“Too bad he is gone.
need more like him in both private and public life.
man of courage, ambition, ability and integrity who made a real contribution
to the industry,” said Robert Crandall, legendary former president
and chairman of American Airlines.
Kelleher, founder of Southwest Airlines, died last Thursday January 3 at
the age of 87.
Mr. Kelleher was a "pioneer,
a maverick, and an innovator," Southwest Airlines said, adding:
“His vision revolutionized commercial
aviation and democratized the skies.
“Herb's passion, zest for life, and
insatiable investment in relationships made lasting and immeasurable impressions
on all who knew him and will forever be the bedrock and esprit de corps
of Southwest Airlines."
The Bag Man
knew nothing about airlines, which I think made me eminently qualified
to start one because what we tried to do at Southwest was get away from
the traditional way that airlines had done business.
“I think that was very helpful."
Herb Kelleher said.
Herb was also often up front promoting the
carrier. He was pictured handing out peanuts on board flights as Southwest’s
innovative low cost, no frills service gained attention.
When a rival carrier claimed that people
might be embarrassed to be seen flying “no frills,” Herb delivered
the Southwest message in a TV commercial with a bag over his head.
“We will give you this bag for all
the money you save!” he laughed.
Mr. Kelleher served as Southwest's executive
chairman from March 1978 until May 2008 and as president and CEO from
September 1981 through June 2001.
He served as chairman emeritus at the time
of his death.
“His vision for making air travel
affordable for all revolutionized the industry," Southwest chairman
and CEO Gary Kelly said.
“But his legacy extends far beyond
our industry and far beyond the world of entrepreneurship.
“He inspired people; he motivated
people; he challenged people—and, he kept us laughing all the way."
American Airlines CEO Doug Parker said Kelleher's
vision "brought the freedom of travel to hundreds of millions of
people, and his appetite for taking on any real or perceived battle was
“His style presents the ultimate case
study for airlines or any service company whereby if you take care of
your people, they will take care of your customers, which will take care
of your shareholders," Mr. Parker said.
Often clad in jeans and a plaid shirt, Southwest
Airlines during the Kelleher era was a place where every day was dress-down
Southwest, it should be remembered, began
in 1971 as a tiny commuter serving three Texas cities with four planes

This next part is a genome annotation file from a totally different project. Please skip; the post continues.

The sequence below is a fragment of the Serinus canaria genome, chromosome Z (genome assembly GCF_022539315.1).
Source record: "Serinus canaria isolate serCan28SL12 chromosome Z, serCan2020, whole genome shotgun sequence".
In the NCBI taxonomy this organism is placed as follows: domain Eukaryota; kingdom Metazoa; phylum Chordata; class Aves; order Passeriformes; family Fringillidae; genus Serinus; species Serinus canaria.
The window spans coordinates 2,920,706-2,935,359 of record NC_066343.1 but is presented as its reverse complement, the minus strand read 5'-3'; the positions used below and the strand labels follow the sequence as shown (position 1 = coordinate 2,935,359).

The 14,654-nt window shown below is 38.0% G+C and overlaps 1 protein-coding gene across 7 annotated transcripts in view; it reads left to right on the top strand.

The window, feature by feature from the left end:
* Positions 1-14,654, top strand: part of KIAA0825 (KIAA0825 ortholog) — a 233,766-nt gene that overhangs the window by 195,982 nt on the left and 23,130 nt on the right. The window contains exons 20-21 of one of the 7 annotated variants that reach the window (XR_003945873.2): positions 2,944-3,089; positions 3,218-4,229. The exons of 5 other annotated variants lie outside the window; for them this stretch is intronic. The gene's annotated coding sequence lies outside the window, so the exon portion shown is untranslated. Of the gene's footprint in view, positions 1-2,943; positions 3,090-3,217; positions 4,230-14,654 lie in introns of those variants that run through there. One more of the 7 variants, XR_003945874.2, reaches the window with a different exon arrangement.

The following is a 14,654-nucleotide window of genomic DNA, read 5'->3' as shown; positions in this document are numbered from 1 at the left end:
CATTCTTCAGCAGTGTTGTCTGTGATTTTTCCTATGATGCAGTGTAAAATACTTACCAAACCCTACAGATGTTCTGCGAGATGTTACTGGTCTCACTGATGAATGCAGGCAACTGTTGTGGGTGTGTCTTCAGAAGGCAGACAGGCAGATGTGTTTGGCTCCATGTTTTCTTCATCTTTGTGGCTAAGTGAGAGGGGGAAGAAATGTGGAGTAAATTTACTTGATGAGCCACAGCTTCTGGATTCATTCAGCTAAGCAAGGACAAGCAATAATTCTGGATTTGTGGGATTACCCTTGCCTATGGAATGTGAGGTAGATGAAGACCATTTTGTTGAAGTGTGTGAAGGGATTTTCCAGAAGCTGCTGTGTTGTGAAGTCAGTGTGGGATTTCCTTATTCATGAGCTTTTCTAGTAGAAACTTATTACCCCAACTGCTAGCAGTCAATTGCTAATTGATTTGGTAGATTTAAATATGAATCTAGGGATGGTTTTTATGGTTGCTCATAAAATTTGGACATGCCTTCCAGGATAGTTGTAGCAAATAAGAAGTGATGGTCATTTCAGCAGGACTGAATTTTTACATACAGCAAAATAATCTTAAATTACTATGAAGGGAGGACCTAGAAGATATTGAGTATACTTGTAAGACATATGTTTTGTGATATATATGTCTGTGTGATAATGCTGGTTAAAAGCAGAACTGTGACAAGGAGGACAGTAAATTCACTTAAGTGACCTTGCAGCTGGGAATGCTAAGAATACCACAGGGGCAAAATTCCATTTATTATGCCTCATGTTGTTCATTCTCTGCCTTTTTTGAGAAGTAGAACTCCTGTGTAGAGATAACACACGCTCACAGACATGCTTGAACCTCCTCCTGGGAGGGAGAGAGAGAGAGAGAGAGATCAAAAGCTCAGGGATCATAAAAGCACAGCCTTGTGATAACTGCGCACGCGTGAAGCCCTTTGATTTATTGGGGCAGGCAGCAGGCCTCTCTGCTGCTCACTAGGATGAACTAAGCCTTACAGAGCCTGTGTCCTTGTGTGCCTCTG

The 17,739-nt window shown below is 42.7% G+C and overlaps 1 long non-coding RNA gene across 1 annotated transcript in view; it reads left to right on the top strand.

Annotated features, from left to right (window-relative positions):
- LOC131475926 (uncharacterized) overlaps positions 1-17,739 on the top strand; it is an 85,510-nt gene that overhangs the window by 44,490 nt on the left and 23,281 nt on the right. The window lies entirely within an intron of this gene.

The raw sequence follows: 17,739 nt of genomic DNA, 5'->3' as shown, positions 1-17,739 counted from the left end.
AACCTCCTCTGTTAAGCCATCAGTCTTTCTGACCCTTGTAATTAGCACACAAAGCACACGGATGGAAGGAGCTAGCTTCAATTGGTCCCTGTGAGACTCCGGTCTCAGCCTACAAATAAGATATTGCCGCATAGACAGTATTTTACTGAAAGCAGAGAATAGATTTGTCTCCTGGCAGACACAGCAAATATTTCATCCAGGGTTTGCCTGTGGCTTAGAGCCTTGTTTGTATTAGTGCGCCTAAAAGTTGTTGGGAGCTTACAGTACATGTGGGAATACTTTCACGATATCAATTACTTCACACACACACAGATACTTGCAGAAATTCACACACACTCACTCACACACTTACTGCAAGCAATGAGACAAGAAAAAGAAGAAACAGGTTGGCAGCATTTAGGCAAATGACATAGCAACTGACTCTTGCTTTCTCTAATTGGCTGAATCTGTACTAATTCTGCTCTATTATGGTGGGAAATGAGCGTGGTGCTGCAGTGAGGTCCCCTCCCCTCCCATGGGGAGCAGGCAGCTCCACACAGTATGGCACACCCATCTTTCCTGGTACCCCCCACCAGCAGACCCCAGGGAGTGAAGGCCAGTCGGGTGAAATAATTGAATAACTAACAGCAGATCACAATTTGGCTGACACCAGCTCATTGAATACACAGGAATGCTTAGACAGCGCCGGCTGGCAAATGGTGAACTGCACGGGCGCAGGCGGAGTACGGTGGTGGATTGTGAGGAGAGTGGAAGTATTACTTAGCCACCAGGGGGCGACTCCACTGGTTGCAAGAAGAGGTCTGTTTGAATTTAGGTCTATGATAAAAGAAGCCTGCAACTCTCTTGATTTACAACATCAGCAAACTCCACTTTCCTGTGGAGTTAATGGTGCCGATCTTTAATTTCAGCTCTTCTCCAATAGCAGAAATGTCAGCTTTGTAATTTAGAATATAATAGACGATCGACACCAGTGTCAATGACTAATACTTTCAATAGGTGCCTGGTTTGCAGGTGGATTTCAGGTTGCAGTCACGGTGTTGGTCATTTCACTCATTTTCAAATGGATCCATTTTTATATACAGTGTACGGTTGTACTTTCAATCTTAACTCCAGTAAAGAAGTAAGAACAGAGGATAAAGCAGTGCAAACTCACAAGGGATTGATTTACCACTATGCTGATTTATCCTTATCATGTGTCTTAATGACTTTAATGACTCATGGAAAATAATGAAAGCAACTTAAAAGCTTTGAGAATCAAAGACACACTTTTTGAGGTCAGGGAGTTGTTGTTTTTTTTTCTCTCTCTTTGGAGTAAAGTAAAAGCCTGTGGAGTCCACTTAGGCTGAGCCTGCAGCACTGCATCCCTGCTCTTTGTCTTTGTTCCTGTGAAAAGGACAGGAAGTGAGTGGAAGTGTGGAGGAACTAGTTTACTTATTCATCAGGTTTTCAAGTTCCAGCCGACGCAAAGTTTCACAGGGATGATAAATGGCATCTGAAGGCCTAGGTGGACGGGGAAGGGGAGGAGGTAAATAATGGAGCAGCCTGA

and 190 employees.
Today the carrier moves more passengers
annually in the United States, than any other airline.
I recall that when Bill Boesch retired as
President of American Airlines Cargo, and we all gathered in Dallas to
salute the air cargo industry great, Mr. Kelleher entered the ballroom
and stood in the back of the gathering talking to Robert Crandall.
Herb spoke in deep resonate tones, probably
driven in no small part by his love for bourbon and cigarettes, so even
when he talked in a whisper, you could hear him from a distance.
In any case, just after Jan Meurer offered
some kind words and a giant bouquet of tulips to Bill, Herb also got up
and rocked the room.
We asked Bill to share some thoughts about
“When a great heads-of-state dies,
we have massive state funerals and flags at half mast.
“But in the airline industry when
the great pioneers pass, the ones that have developed our heritage, their
passing goes almost unnoticed, except maybe by family members and in this
case a few people at Southwest.
“Herb Kelleher was one of the greatest.
“He was a man of integrity and strong
will who viewed his employees as his most important asset.
“So it is my hope that those employees
will do something special to honor him for years to come.
“And if they do something I hope they
reach out to me to contribute in any way I can. “This industry will
miss Herb and his genius. When you were around him you couldn't help but
smile and feel good for weeks afterwards.
“Herb, my friend, may God appreciate
you the way our industry did, and if there is a airline in heaven, I hope
you are running it!”